NEWS RELEASE, 05/29/98

A gene that creates joints in skeletons has been identified by UC Berkeley embryologist

By Patricia McBroom, Public Affairs

BERKELEY -- A gene that is crucial in regulating the formation of skeletons and joints has been identified by researchers at the University of California, Berkeley and Harvard University.

This genetic switch, called "noggin," acts by telling embryonic cells to stop making bone and begin creating a joint. Mouse embryos that were genetically engineered without the noggin gene failed to develop joints. Instead, their bones grew into stubby, continuous limbs.

These unusual results were reported Friday (May 29) in Science Magazine, by Richard Harland, professor of molecular biology at UC Berkeley, and research associate Lisa Brunet, with Harvard University scientists Jill and Andrew McMahon. Their research was funded by the National Institutes of Health.

"We were completely surprised by the finding," said Harland, who noted that clinical research on noggin could lead to its use in combating conditions of excessive bone deposits. In 10 percent of hip replacements, for example, bone growth is over stimulated. In other, more rare conditions, connective tissue turns to bone, creating immobile joints.

"We think noggin is a signal that allows developing cells to stop making bone and begin creating a joint," said Harland. "In the absence of it, you get too much bone formation."

It is not yet known whether noggin is active in the metabolism of adult bones. If so, this genetic switch also could be relevant in treating diseases caused by insufficient bone formation, such as osteoporosis.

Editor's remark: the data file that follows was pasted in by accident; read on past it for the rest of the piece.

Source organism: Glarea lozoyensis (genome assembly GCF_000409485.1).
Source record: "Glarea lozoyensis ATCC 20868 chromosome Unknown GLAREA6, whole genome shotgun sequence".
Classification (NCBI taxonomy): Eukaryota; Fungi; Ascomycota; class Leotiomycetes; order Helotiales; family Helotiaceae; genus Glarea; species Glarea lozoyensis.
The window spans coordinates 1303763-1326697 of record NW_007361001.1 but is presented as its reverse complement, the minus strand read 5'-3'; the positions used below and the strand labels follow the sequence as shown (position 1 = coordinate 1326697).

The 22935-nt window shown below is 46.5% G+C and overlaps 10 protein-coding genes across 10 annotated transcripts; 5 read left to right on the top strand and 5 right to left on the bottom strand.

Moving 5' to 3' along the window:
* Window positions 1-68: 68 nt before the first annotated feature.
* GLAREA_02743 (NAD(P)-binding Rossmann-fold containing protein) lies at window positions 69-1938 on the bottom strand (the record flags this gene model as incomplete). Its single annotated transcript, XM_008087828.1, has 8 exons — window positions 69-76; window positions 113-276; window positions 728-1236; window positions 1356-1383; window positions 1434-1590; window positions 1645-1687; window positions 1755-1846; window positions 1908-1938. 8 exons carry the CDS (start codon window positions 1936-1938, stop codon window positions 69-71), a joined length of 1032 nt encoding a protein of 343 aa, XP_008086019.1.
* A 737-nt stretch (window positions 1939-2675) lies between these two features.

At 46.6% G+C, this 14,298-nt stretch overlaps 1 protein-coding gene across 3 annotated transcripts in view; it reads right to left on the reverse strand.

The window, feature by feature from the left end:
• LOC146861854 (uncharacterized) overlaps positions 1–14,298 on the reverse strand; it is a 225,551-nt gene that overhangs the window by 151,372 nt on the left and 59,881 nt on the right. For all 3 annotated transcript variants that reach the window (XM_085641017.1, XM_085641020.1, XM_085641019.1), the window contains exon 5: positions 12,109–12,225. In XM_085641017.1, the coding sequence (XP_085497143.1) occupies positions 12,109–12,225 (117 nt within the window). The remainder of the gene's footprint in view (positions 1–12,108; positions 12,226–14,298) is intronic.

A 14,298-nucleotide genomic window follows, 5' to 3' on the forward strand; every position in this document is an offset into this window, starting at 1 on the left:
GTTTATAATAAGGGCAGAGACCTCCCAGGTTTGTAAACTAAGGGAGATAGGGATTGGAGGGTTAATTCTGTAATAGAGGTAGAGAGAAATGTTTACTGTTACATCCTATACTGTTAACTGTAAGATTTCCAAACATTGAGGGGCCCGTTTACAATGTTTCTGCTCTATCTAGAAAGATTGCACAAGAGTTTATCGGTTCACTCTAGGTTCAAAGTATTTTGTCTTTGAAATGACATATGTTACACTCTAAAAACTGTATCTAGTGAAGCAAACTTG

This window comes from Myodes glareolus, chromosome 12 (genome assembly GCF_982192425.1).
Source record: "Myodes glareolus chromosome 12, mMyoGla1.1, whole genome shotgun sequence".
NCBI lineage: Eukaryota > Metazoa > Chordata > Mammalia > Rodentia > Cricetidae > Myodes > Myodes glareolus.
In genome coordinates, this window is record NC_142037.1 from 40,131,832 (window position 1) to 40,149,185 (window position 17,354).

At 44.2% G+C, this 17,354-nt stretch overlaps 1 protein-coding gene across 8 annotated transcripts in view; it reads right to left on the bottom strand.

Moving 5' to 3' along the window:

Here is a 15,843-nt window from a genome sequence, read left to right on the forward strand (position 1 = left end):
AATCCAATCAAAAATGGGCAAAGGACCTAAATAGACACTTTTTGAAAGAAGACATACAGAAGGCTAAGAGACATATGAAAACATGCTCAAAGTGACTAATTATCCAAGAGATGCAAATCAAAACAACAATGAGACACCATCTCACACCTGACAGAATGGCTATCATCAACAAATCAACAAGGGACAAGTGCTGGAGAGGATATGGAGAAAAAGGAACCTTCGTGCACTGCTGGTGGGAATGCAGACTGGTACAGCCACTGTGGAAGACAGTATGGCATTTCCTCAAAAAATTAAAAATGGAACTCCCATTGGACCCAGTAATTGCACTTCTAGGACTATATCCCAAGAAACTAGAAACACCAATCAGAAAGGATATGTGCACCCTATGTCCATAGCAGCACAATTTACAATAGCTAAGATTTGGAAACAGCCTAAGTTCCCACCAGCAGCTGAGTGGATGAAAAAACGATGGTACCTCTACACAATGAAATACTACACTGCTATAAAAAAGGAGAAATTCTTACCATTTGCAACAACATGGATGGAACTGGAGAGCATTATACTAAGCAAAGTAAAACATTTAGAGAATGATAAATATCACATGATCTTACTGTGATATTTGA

First discovered in 1993 by Harland, noggin was originally thought to be a gene that induced nerve cell development. Its name was taken from experiments with frogs that had overly large heads and an unusual amount of undeveloped neural tissue. In fact, the gene does not directly induce nerve cell growth, but it switches the very early embryonic cell toward the path that makes nerve cells instead of skin cells.

Later experiments expanded understanding of the role of noggin, showing that its basic action is to inhibit the powerful proteins that induce bone formation. Noggin actually binds with and prevents the action of bone morphogenic proteins (BMPs), said Harland.

In fact, noggin and BMPs are basic switches that operate throughout the developmental sequence for the growth of bone, skin and nervous tissue, said Harland.

"BMPs and noggin appear to be alternate switches for positive and negative activity," said Harland. "Depending on the location of the developing tissue, the BMPs tell embryonic cells to make bone or skin, while noggin tells the cells to stop doing that."

The latest experiment, conducted by Lisa Brunet, revealed that noggin is particularly important in the process that forms cartilage which then develops into new bone. The researchers had not expected such striking effects on bones because they did not think the mice would live long enough to have fully developed limbs.

"We thought these mice would die early because they wouldn't have a brain or spinal cord," said Harland. "That was not the case."

In fact, the mice were born with a nervous system - although a seriously under-developed one. What was particularly striking, however, was the lack of knees and knuckles. The legs and feet were all there, but without any joints. Also, the animals' vertebrae were fused in the region of the ribs.

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